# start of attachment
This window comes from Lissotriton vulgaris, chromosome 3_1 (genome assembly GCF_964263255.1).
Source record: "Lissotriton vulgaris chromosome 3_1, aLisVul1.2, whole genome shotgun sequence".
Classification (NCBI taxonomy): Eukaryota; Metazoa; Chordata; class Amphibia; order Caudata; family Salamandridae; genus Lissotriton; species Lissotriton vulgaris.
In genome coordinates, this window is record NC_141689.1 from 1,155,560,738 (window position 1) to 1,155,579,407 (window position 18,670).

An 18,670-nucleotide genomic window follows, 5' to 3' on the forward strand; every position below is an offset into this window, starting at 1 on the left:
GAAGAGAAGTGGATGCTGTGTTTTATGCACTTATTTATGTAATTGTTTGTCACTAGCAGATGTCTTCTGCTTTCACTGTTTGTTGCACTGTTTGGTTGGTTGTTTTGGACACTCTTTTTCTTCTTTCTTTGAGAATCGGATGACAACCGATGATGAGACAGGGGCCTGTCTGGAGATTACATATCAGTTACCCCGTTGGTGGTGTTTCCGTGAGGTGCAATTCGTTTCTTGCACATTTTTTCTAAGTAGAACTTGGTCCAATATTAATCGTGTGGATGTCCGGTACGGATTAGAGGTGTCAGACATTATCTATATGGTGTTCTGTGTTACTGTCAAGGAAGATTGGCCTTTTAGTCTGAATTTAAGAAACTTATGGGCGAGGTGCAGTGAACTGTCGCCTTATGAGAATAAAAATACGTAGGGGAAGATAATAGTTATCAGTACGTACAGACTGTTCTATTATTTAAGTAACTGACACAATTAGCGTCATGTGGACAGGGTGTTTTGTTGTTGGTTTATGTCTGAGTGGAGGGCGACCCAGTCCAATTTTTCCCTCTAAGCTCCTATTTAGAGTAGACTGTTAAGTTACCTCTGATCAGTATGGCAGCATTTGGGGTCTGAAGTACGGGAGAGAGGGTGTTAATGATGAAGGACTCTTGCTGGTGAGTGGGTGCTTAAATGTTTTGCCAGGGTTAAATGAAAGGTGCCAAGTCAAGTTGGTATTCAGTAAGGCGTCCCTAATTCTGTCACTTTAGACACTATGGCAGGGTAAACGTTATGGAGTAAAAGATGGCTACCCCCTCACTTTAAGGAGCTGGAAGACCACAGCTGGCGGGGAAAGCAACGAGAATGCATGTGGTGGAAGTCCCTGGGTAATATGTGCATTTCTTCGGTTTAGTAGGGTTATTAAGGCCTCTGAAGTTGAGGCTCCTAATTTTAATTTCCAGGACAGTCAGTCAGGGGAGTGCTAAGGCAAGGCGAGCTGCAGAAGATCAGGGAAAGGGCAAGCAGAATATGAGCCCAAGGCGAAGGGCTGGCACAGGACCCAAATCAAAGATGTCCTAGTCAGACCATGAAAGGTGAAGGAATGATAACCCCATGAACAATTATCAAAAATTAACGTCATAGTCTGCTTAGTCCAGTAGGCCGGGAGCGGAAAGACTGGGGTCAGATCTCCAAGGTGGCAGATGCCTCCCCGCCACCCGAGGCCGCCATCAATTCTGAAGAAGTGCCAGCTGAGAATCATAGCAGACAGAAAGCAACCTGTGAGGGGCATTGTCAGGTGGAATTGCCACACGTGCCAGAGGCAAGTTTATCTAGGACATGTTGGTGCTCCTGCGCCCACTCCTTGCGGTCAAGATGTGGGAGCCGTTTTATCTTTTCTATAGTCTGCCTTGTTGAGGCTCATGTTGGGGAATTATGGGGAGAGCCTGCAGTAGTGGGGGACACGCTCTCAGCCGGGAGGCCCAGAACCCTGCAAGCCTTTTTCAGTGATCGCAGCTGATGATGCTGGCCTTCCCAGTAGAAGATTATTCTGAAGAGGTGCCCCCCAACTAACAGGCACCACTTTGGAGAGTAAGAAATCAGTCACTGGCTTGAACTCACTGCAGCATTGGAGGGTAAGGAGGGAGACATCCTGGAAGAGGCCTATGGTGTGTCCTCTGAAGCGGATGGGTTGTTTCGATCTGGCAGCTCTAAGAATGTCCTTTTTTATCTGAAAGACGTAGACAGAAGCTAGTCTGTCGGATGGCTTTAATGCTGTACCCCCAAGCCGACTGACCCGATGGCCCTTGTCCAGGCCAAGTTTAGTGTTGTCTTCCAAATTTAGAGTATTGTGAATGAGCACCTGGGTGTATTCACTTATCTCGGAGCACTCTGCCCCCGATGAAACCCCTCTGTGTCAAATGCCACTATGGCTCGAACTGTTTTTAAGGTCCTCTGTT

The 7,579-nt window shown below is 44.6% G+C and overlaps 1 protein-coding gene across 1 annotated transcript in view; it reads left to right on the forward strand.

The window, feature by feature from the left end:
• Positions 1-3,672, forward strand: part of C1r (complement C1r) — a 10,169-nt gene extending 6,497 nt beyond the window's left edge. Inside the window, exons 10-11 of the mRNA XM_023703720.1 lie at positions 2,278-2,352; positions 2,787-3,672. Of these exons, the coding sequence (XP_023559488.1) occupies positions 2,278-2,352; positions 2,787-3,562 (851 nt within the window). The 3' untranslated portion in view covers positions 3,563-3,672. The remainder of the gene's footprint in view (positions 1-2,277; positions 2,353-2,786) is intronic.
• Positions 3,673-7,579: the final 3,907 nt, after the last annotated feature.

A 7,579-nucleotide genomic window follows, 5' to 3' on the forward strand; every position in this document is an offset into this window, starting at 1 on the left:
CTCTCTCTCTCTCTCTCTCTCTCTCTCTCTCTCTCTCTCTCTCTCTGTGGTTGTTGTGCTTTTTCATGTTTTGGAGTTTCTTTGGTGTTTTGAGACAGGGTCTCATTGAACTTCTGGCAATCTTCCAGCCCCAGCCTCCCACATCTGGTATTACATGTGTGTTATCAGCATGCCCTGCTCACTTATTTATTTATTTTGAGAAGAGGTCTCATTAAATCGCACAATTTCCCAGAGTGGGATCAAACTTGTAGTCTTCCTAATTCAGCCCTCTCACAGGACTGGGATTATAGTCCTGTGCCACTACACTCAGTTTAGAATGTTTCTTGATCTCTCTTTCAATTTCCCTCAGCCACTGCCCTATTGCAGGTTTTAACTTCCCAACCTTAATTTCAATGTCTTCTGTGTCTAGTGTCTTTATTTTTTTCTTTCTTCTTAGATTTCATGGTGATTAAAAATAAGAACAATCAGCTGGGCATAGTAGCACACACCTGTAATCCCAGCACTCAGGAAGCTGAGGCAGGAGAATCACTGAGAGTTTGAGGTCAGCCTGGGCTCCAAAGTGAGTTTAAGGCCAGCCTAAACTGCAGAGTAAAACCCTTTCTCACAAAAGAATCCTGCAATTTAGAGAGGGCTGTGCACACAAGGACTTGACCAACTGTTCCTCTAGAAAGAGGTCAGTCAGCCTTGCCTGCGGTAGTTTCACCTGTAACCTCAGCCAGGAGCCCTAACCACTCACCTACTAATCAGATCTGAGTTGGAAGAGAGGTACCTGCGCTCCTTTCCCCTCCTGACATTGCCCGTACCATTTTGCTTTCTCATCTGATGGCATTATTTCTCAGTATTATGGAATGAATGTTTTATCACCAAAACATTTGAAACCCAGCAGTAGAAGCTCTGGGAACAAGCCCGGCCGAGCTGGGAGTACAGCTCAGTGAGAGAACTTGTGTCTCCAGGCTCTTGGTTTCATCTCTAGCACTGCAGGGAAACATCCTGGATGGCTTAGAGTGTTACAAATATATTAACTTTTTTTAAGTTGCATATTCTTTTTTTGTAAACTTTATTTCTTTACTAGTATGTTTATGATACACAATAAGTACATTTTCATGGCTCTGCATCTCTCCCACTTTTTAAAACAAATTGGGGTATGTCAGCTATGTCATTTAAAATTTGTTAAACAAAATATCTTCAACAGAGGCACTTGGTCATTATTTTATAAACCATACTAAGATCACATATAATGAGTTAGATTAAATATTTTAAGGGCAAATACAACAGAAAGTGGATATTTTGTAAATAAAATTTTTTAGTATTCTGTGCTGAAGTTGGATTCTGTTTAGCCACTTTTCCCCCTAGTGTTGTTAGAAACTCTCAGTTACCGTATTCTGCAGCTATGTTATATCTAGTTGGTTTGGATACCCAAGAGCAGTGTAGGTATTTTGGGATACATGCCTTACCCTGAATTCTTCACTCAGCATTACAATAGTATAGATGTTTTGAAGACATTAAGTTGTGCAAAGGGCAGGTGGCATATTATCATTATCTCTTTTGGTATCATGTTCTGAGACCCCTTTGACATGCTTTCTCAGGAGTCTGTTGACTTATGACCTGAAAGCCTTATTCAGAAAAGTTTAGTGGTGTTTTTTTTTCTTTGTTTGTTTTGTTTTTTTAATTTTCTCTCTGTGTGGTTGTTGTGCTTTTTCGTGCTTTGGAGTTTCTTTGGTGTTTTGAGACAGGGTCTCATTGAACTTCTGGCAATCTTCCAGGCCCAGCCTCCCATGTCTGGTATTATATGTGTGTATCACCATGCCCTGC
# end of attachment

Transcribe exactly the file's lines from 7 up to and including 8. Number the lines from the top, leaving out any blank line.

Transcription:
The 7,579-nt window shown below is 44.6% G+C and overlaps 1 protein-coding gene across 1 annotated transcript in view; it reads left to right on the forward strand.

The window, feature by feature from the left end: